The Vizcaya Museum and Gardens in Miami is a park in the Coconut Grove district of the city. It was formerly a villa belonging to James Deering, a successful and prominent Miami businessman. The estate dates back to the early part of the 20th century. Its extensive gardens include both native woodland and heavily styled Renaissance areas. There is also a compound containing historic outbuildings. The property is now open to the public and it is owned and maintained at public expense by Miami-Dade County.
The Vizcaya mansion was built just before World War One, although certain parts of the garden landscaping were not finished until 1923. Deering, who was noted for his works as a conservationist, made sure to preserve the extensive tropical forest that ran along the shoreline, as well as the native mangrove swamp areas. Since wartime restrictions made it hard to obtain certain building supplies while the villa was being constructed, Vizcaya includes a number of European elements subtly adapted to fit in with Floridian culture. For example, many of the garden’s sections are produced with Italian or French designs.
Vizcaya was used as a winter home for Deering from the completion of the villa in 1916 until he died nine years later. He named it after a province of the Basque Country in northern Spain, hoping to also commemorate an explorer of a similar name, since he was an enthusiast for the Renaissance age of exploration. Paul Chalfin, who Deering selected as the director for the entire project, worked closely with him and helped with Deering’s collection of artwork and antiques. The house itself was designed by the renowned architect, F. Burrall Hoffman.
Deering died on board a ship taking him home in the fall of 1925. The property passed to two nieces, but after a number of problems, including hurricane strikes, they began to divest themselves of large parts of the estate. Some of this was sold in separate parcels of land, but a substantial part was donated to the Mercy Hospital and to the Catholic Church. Only around 50 acres of the original grounds, as well as the villa itself, remained in family hands. Miami-Dade County took ownership of the villa in 1952, and it opened as an art museum the following year. Since the 1990’s, it has been operated by a governing trust.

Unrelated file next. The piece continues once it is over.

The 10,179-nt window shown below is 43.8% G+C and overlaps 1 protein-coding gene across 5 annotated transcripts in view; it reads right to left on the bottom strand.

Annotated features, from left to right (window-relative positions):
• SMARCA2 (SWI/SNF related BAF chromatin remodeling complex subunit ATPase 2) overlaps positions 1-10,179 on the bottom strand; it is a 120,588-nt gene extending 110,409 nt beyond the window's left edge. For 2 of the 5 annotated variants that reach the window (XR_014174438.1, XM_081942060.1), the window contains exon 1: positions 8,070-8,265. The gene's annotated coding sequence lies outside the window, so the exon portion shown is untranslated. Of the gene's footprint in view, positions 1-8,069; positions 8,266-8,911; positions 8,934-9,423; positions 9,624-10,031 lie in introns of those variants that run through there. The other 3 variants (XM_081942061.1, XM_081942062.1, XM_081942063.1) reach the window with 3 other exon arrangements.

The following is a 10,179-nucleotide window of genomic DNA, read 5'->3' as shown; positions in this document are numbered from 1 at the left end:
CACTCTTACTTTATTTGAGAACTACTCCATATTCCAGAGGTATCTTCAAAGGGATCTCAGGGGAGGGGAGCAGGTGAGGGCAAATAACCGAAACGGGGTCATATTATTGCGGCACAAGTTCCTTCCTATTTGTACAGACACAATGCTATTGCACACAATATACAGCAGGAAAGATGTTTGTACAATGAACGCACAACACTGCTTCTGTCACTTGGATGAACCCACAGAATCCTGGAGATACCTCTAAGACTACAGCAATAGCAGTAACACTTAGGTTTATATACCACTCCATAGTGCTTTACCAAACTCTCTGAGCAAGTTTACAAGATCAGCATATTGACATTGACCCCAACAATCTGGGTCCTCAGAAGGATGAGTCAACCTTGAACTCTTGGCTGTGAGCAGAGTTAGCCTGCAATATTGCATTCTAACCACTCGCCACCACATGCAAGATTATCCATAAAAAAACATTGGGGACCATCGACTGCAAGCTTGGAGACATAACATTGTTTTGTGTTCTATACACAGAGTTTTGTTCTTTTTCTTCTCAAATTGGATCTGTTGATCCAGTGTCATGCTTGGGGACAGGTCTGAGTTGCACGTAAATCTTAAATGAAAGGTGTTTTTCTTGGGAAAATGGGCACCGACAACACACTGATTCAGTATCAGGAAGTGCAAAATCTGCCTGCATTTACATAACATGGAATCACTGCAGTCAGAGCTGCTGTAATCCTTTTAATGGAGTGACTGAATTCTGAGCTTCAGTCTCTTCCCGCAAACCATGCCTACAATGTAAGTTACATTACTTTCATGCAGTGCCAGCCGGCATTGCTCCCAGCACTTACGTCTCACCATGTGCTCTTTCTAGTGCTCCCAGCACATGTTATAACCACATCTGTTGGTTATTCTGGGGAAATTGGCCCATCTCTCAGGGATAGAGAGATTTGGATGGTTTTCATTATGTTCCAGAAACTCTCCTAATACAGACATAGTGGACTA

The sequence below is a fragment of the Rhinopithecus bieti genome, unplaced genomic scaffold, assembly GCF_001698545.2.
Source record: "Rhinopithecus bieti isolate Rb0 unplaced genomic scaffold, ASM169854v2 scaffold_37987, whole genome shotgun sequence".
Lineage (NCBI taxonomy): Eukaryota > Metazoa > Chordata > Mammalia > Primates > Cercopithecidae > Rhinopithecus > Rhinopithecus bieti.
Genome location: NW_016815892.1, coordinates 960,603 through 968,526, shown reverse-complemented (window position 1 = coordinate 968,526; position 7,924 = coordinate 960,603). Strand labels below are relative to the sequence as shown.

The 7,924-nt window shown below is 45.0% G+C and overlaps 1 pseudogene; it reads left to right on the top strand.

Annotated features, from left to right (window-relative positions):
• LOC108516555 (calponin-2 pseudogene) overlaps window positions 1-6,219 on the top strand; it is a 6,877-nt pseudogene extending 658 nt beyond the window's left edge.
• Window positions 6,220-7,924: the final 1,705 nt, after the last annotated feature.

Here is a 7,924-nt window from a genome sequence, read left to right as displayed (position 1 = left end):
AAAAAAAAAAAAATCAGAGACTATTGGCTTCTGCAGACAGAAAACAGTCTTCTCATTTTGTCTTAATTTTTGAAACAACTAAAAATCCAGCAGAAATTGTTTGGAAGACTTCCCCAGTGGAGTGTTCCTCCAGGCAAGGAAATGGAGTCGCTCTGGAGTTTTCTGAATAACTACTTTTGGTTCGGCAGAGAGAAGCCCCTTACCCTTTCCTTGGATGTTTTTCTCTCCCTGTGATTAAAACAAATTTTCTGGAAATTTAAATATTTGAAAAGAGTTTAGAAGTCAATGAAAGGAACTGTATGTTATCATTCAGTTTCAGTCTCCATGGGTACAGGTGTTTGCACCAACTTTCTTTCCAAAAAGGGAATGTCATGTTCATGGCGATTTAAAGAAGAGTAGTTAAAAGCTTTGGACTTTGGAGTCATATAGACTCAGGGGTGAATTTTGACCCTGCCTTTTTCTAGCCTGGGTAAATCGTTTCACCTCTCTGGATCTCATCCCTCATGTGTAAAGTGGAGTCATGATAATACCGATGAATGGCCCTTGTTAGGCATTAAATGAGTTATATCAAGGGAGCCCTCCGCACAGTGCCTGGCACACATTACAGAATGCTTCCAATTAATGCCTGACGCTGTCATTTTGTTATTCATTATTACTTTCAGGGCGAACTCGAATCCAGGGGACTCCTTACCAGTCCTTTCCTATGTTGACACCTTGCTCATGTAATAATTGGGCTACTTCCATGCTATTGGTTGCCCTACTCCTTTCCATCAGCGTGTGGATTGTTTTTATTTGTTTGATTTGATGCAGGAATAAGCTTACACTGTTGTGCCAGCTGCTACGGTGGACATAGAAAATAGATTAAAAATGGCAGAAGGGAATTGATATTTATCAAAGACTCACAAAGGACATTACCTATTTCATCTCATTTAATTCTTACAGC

Layout and Improvements
Of the 50 acres which now comprise the estate, about a fifth is made up of the formal gardens in the Italian style, with the rest being largely native jungle forest, known as “hammock.” In the villa itself is a museum sprawling over more than 70 rooms, each of which is decorated in a particular architectural style. Most of these rooms contain antiques and furnishings spanning the 15th to the 19th centuries. To this day, the museum remains closed on Tuesdays in order to allow alterations and repairs to be carried out with the minimum of disruption.
The bayside location of Vizcaya, together with its exposed courtyard, has left it rather vulnerable to the elements. The Miami area is susceptible to damage from hurricanes, and there have been three major episodes of this, the most recent coming in 2005. The county has allocated around $50 million in order to help with restoration, while FEMA and other bodies have donated similar sums. Even so, insufficient funds have prevented Vizcaya’s complete redevelopment. In particular, an ambitious project to transform the historic village into an educational and exhibition area is still at the planning stage.
The cafe and shop at the museum have been the first areas to benefit from the donated funds, and these have now been rebuilt to modern standards which are more resistant to storm damage. The Gate Lodges on either side of South Miami Avenue have also been renovated, and the orchid nursery has been restored in line with its earlier use. Vizcaya’s gardens hold an extensive collection of sculptures, and these have received some badly needed conservation work, although more remains to be done before they can be considered entirely protected.
Vizcaya was listed by the National Trust for Historic Preservation as one of the 11 most endangered historic places in the United States in 2008. Part of the reasoning behind its inclusion on the list was the proposed development of neighboring land, which would include the building of high-rise blocks. The Trust’s statement on the matter included a comment that the proposed construction work could lead to serious damage to the historically important vista available from Vizcaya itself. After court decisions in the Trust’s favor, the City of Miami passed a new zoning code which included provision for the protection of historic views.